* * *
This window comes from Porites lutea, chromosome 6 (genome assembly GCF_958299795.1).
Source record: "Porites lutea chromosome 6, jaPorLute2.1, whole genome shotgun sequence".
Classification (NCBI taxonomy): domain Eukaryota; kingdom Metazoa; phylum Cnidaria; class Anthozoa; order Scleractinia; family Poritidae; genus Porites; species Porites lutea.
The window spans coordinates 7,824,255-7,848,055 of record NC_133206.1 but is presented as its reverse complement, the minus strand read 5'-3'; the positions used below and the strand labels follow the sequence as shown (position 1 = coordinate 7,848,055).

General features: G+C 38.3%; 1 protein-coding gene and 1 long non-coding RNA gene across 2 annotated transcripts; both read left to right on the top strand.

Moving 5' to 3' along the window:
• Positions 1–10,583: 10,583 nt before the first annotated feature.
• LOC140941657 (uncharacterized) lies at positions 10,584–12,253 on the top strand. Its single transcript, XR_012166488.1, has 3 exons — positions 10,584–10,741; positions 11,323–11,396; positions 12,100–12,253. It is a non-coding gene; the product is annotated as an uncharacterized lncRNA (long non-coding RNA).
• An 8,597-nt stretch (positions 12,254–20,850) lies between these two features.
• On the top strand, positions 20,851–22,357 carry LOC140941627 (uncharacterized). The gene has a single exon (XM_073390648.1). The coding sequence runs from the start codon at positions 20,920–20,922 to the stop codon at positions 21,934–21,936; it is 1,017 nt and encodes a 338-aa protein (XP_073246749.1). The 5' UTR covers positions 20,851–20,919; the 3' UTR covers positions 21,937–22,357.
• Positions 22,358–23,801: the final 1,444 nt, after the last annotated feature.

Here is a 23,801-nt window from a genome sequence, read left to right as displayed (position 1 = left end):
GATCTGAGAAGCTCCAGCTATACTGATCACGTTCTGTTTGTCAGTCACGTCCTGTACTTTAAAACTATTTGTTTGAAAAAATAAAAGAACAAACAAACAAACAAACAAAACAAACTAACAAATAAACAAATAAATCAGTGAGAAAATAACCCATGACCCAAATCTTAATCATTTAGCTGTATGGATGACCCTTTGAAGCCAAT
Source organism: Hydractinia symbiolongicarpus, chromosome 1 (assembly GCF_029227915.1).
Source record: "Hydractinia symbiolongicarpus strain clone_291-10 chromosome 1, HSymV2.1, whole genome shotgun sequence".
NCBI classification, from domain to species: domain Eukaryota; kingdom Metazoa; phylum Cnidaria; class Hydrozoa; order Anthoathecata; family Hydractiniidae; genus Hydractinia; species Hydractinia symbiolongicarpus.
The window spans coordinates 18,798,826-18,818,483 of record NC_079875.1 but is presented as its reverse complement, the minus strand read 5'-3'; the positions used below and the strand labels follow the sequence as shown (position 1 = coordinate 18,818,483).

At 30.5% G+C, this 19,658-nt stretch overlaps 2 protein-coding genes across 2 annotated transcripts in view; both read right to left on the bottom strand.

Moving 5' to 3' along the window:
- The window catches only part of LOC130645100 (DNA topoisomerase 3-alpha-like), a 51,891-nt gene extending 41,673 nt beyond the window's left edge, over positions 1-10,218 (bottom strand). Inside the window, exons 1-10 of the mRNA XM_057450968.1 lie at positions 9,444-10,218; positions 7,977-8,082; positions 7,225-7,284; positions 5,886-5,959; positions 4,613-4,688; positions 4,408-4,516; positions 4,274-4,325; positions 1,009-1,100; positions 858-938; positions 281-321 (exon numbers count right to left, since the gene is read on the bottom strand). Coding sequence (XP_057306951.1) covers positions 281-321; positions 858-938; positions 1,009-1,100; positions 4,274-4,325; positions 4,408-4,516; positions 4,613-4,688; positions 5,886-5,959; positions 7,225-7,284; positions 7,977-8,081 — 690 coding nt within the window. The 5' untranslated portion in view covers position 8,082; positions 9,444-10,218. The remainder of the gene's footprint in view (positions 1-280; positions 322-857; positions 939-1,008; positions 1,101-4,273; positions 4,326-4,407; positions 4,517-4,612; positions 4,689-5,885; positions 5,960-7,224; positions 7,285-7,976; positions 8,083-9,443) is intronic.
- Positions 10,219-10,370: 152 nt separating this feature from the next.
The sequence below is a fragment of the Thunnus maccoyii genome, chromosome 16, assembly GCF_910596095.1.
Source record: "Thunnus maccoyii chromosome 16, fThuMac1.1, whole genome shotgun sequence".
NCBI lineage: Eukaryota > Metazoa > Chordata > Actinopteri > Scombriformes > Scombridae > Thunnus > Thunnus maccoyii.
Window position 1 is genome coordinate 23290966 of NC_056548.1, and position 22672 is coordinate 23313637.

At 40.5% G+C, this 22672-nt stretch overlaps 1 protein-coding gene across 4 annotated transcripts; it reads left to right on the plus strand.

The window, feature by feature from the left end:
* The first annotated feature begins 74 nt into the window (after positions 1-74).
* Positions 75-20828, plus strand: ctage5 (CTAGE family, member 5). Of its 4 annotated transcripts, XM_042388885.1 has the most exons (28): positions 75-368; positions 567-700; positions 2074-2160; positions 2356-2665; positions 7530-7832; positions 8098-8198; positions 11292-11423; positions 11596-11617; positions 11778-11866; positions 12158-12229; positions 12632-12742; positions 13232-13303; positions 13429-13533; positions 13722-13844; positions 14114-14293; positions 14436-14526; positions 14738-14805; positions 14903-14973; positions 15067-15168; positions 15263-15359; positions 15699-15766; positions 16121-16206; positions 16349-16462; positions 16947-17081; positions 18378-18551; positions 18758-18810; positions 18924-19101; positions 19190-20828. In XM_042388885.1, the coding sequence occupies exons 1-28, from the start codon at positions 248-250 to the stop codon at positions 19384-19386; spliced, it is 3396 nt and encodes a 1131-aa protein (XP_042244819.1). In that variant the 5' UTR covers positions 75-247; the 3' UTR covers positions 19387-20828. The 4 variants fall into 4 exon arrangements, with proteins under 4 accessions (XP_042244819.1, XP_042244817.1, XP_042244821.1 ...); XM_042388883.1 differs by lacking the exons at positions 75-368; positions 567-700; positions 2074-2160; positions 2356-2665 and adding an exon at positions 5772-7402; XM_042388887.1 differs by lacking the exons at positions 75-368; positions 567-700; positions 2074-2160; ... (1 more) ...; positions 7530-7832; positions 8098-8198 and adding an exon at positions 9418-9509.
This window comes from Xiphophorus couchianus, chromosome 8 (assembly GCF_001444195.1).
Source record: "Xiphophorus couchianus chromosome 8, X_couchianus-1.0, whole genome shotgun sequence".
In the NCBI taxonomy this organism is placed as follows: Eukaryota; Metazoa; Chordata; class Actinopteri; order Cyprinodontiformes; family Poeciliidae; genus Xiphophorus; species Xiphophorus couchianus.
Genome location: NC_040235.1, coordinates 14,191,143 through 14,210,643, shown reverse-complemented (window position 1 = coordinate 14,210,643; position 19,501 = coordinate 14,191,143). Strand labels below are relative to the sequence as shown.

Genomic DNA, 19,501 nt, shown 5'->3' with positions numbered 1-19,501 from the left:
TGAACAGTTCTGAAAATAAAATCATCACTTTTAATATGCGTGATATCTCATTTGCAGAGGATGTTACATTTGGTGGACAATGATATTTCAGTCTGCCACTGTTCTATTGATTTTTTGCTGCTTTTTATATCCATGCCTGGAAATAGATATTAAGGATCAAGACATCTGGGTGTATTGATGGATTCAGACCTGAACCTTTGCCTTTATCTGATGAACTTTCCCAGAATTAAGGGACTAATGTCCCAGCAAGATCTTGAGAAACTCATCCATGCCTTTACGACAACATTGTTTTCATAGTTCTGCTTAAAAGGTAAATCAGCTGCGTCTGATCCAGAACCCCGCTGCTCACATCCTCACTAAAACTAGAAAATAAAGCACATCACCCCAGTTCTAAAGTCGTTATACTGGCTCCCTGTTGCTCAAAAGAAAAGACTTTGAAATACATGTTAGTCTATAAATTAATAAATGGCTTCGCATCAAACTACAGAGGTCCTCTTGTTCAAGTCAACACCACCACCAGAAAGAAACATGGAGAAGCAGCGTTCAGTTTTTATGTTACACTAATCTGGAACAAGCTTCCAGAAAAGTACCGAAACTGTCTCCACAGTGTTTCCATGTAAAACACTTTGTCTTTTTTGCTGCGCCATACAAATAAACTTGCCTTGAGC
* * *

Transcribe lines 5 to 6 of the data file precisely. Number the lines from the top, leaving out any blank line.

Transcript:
General features: G+C 38.3%; 1 protein-coding gene and 1 long non-coding RNA gene across 2 annotated transcripts; both read left to right on the top strand.

Moving 5' to 3' along the window: